More than a thousand foster youth in California will receive a free laptop through a new partnership designed to address the digital divide experienced by those in foster care in rural areas of the state.
iFoster, a Truckee, Calif.-based nonprofit, will place laptops in the homes of 1,100 foster youth ages 16 to 21 in 35 rural California counties. iFoster received $400,000 from the Rural County Representatives of California (RCRC) and the National Homebuyers Fund (NHF) to buy the laptops and provide them to foster youth.
“I think what they hope to see is just a boost in these kids’ next steps, whether that be higher education, vocational education or job placement, and then the downstream economic benefit that it will bring to their communities,” said Justin Caporusso, vice president of external affairs for RCRC.
Caporusso estimates that 75 percent of the foster youths in the 35 counties will be eligible to receive the laptops. Some youth – including those who are adjudicated for gang activity or who are victims of child sexual exploitation – are legally prohibited by judges or social workers from possessing a computer, said Reid Cox, co-founder of iFoster.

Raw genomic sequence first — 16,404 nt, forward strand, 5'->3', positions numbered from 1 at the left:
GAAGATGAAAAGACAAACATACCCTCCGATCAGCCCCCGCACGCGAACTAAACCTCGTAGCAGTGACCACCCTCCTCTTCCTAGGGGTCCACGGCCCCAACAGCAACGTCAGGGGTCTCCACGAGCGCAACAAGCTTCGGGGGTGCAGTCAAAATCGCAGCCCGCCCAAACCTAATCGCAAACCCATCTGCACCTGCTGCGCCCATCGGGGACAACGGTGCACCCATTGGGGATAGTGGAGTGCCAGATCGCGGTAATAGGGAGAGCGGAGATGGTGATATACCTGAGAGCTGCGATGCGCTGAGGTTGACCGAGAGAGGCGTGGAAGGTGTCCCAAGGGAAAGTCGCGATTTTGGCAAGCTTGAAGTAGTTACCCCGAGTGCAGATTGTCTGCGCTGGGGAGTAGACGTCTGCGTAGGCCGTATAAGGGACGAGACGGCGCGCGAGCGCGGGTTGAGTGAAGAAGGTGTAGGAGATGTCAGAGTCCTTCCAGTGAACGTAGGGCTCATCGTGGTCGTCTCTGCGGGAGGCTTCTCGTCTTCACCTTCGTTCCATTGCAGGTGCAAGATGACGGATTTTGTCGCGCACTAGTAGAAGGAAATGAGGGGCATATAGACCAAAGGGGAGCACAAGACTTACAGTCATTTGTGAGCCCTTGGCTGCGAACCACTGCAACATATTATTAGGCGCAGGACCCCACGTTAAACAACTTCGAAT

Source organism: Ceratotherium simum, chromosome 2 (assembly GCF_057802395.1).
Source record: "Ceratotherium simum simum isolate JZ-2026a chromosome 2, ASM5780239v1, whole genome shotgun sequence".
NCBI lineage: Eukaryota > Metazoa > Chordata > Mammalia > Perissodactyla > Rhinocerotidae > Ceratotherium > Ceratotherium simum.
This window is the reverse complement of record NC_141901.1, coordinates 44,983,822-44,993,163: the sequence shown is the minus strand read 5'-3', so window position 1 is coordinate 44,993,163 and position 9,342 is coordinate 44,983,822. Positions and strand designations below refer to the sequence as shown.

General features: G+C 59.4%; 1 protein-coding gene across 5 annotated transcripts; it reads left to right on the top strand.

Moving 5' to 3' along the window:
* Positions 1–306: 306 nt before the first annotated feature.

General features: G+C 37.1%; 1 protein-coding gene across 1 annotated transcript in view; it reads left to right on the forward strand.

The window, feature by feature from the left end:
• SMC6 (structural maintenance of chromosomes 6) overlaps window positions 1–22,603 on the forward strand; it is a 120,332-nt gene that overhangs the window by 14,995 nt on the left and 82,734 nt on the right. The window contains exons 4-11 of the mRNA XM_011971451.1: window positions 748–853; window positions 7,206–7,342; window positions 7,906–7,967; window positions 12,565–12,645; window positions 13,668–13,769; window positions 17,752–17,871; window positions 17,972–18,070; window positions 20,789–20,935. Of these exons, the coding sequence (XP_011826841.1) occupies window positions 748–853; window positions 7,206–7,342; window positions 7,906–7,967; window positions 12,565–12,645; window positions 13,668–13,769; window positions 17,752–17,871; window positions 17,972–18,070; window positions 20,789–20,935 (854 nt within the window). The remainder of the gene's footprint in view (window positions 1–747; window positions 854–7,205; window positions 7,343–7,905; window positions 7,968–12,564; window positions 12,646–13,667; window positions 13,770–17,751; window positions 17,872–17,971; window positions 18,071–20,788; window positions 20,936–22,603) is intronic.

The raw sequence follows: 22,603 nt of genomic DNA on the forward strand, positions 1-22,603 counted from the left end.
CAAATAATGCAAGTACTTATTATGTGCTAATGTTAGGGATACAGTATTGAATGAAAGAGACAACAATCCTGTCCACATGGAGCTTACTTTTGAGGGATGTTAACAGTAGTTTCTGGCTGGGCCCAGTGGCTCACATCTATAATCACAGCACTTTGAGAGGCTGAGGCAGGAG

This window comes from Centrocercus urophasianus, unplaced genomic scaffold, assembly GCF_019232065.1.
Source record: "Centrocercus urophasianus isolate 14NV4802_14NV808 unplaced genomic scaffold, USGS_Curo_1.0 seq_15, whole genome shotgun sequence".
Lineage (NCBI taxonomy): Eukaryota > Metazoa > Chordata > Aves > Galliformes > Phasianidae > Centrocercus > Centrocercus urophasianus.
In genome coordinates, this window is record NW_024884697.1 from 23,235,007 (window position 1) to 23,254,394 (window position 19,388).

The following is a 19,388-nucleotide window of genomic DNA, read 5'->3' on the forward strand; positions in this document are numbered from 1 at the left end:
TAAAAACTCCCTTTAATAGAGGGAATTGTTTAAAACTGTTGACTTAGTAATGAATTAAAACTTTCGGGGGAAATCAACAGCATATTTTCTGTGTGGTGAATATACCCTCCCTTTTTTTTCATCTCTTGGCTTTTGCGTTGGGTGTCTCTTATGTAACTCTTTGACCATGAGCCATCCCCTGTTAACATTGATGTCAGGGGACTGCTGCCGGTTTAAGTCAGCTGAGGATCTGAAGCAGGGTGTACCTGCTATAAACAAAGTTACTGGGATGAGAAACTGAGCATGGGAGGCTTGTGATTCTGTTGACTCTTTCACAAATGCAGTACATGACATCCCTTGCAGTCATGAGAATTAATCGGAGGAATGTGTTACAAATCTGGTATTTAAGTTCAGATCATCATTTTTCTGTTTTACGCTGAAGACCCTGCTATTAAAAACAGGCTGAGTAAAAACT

The partnership is an extension of iFoster’s 1-Laptop Per Foster Youth program, which has already provided about 11,000 laptops to youth in foster care nationwide, Cox said.
Cox said iFoster will work with the child welfare departments in all 35 counties to determine the logistics of delivering the laptops.
Data from the Pew Research Center shows that 87 percent of youth across the country have access to a computer at home, but that number plummets for youth in foster care. A 2016 evaluation of iFoster’s laptop program, penned by Jeremy Goldbach at the University of Southern California, found that out of a sample of 730 foster youth in California, only 21 percent of them had access to a computer at home.
The USC evaluation revealed an even starker digital divide between foster youth in rural areas: Just 5 percent of foster youth in rural areas of California had access to a computer at home, according to the study.
Cox said iFoster receives positive feedback from the recipients of laptops every week. Some of the feedback was included at the end of the 2016 evaluation report.
“It has become very handy with school work, and with locating jobs,” wrote one foster youth, who was quoted in the USC evaluation. “It has helped me improve my social life with friends and reconnecting with others.”
RCRC is an association that advocates for the interests of the state’s rural counties and NHF is a nonprofit that advocates for home ownership nationwide. iFoster presented on its 1-Laptop Per Foster Youth program during RCRC’s annual conference in 2016.
NHF is a Sacramento-based nonprofit public benefit corporation that aims to stimulate and expand home-ownership opportunities nationwide by providing grants and loans to home buyers. RCRC and NHF are led by Greg Norton, who serves as the president of both organizations.